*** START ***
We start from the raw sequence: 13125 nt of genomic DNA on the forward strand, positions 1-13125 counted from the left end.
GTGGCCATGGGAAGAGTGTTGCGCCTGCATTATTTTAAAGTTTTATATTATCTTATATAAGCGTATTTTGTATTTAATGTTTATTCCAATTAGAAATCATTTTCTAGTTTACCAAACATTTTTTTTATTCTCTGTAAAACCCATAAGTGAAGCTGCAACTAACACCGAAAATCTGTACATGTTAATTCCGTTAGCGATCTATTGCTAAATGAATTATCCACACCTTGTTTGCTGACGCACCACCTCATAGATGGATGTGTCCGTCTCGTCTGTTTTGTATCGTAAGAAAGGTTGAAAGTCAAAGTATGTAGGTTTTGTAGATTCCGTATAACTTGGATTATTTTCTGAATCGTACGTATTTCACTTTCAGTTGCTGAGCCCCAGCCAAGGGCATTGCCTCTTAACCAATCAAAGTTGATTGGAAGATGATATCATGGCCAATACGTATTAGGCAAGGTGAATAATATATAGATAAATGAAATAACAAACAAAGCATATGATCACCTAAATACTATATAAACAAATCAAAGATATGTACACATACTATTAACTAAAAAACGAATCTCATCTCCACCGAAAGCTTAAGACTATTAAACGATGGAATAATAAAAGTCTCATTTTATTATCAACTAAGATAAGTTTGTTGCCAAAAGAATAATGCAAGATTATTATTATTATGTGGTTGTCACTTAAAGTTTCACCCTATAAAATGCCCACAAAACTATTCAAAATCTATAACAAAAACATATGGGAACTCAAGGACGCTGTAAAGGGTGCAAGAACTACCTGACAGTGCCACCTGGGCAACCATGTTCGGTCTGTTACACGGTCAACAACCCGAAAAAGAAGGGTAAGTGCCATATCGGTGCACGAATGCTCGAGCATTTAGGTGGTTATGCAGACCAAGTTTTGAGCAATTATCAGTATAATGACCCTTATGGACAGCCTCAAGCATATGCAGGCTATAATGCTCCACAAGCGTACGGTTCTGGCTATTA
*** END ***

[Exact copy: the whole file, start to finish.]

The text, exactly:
We start from the raw sequence: 13125 nt of genomic DNA on the forward strand, positions 1-13125 counted from the left end.
GTGGCCATGGGAAGAGTGTTGCGCCTGCATTATTTTAAAGTTTTATATTATCTTATATAAGCGTATTTTGTATTTAATGTTTATTCCAATTAGAAATCATTTTCTAGTTTACCAAACATTTTTTTTATTCTCTGTAAAACCCATAAGTGAAGCTGCAACTAACACCGAAAATCTGTACATGTTAATTCCGTTAGCGATCTATTGCTAAATGAATTATCCACACCTTGTTTGCTGACGCACCACCTCATAGATGGATGTGTCCGTCTCGTCTGTTTTGTATCGTAAGAAAGGTTGAAAGTCAAAGTATGTAGGTTTTGTAGATTCCGTATAACTTGGATTATTTTCTGAATCGTACGTATTTCACTTTCAGTTGCTGAGCCCCAGCCAAGGGCATTGCCTCTTAACCAATCAAAGTTGATTGGAAGATGATATCATGGCCAATACGTATTAGGCAAGGTGAATAATATATAGATAAATGAAATAACAAACAAAGCATATGATCACCTAAATACTATATAAACAAATCAAAGATATGTACACATACTATTAACTAAAAAACGAATCTCATCTCCACCGAAAGCTTAAGACTATTAAACGATGGAATAATAAAAGTCTCATTTTATTATCAACTAAGATAAGTTTGTTGCCAAAAGAATAATGCAAGATTATTATTATTATGTGGTTGTCACTTAAAGTTTCACCCTATAAAATGCCCACAAAACTATTCAAAATCTATAACAAAAACATATGGGAACTCAAGGACGCTGTAAAGGGTGCAAGAACTACCTGACAGTGCCACCTGGGCAACCATGTTCGGTCTGTTACACGGTCAACAACCCGAAAAAGAAGGGTAAGTGCCATATCGGTGCACGAATGCTCGAGCATTTAGGTGGTTATGCAGACCAAGTTTTGAGCAATTATCAGTATAATGACCCTTATGGACAGCCTCAAGCATATGCAGGCTATAATGCTCCACAAGCGTACGGTTCTGGCTATTA